On Saturday, as we chose delegates to the State Democratic Convention in Houston, the general election officially began.
We may not have our nominees, but last week we got our campaign issue ironed out for good: Campaign finance is certain to be on the minds of voters as they go to the polls for the November elections.
District Judge John Dietz set October 22 as the trial start for the major school finance lawsuits. October 22 is also the first day of in-person Early Voting.
The real issue with timing is for the Texas Legislature to get guidance from the court system (including a possible appeal ruling or two) in time for action during the 2013 Legislative Session. Judge Dietz has implied with this schedule that he hopes to give an initial ruling before Christmas.
But the start will occur during the heat of Election Season, and Republicans across the state are probably already planning to defend their bad budget. True, the first BOR PAC poll showed that Texans would not have liked higher taxes for their schools (at least not yet, as the severity of the cuts only begin to show). But we, as Texans, still support Rainy Day Fund use.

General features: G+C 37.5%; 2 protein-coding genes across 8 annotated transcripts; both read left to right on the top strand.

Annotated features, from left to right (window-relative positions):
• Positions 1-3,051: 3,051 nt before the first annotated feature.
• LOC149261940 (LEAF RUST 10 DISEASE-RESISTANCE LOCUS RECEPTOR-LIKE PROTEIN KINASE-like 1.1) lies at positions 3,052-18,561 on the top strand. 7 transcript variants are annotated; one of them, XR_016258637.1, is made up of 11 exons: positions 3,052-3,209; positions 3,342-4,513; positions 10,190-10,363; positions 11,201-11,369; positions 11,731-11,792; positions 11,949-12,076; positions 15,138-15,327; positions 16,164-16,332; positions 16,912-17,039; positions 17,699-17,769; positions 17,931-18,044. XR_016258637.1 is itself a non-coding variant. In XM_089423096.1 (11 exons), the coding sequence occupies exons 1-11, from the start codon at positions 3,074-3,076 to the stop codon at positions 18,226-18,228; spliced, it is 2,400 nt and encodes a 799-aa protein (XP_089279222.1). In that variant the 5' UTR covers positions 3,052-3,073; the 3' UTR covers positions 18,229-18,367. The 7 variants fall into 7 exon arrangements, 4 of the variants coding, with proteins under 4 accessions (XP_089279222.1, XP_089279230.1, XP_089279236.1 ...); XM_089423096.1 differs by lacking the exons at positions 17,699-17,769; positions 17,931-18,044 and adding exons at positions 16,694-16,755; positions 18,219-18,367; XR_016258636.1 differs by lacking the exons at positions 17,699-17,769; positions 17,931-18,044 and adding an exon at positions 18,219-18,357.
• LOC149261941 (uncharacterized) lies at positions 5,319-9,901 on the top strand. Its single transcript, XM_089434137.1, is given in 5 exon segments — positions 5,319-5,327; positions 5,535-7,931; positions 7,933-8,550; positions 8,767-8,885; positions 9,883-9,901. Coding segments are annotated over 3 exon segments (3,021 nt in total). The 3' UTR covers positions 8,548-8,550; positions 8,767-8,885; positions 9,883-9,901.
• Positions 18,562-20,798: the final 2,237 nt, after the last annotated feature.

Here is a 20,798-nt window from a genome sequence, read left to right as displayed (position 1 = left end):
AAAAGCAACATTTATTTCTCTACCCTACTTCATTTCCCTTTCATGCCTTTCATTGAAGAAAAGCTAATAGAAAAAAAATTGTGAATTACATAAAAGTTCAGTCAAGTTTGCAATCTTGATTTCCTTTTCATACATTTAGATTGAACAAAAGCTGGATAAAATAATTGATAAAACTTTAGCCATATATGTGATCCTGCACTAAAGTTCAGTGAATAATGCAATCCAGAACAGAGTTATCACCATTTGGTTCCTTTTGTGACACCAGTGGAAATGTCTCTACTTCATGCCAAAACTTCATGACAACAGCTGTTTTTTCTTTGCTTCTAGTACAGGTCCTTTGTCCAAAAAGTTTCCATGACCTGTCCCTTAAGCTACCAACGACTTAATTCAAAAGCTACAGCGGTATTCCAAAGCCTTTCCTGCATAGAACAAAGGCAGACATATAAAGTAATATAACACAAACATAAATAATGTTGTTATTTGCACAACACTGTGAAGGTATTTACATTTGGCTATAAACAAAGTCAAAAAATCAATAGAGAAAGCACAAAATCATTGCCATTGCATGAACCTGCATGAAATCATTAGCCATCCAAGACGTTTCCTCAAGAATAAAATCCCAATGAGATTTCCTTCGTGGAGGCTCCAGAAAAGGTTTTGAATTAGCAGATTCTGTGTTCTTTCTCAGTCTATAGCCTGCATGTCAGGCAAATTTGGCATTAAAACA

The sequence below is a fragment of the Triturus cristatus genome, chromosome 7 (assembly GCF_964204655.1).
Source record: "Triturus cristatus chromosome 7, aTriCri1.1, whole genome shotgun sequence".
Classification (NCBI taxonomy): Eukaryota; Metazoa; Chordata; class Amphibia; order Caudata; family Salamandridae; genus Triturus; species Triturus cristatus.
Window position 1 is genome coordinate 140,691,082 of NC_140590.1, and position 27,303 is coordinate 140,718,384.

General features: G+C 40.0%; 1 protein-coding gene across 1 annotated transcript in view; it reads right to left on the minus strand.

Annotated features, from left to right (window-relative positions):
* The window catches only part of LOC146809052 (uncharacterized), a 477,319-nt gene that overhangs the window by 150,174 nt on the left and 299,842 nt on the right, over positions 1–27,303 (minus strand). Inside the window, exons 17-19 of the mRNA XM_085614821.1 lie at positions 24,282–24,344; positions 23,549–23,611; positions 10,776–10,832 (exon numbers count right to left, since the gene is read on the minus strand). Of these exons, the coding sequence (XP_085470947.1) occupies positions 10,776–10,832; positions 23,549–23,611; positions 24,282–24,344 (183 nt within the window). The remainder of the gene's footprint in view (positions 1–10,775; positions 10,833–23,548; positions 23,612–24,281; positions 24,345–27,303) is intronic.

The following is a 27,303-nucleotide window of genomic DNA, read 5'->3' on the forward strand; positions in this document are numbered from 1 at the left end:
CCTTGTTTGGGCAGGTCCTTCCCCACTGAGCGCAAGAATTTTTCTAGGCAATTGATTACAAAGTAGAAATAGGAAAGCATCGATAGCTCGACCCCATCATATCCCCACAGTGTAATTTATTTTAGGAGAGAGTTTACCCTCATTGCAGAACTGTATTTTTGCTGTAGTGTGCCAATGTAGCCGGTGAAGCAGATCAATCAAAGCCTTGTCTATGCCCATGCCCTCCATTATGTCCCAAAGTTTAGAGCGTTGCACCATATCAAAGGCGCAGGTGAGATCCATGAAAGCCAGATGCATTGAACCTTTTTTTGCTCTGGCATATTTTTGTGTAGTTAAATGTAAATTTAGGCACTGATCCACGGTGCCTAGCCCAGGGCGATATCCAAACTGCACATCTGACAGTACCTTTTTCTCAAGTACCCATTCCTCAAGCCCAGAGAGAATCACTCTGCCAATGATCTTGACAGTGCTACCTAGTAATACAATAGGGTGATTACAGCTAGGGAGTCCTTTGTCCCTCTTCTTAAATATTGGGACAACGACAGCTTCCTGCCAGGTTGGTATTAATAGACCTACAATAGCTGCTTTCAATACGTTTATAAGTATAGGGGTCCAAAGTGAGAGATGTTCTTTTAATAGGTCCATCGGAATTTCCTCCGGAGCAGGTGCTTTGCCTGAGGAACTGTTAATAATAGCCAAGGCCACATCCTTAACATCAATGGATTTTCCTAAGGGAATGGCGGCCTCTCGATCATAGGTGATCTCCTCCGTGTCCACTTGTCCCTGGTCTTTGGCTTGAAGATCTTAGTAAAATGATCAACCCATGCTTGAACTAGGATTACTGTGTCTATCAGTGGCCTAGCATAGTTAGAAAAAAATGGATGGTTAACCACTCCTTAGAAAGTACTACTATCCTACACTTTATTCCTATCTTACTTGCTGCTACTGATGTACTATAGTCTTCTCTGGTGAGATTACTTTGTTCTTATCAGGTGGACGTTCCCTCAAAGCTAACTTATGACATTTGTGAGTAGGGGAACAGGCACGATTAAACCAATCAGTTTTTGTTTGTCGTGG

We can already see the posturing. Rick Perry, not on the ballot in 2012, proposed a hardcore conservative Texas Budget Compact. The idea would certainly make navigation out of the School Finance debacle even more impossible. And that's why Republicans' lead legislators aren't buying it.
Republicans will try every trick to avoid blame. As the legal battle formally begins on October 22, however, let's be sure that voters remember who started it.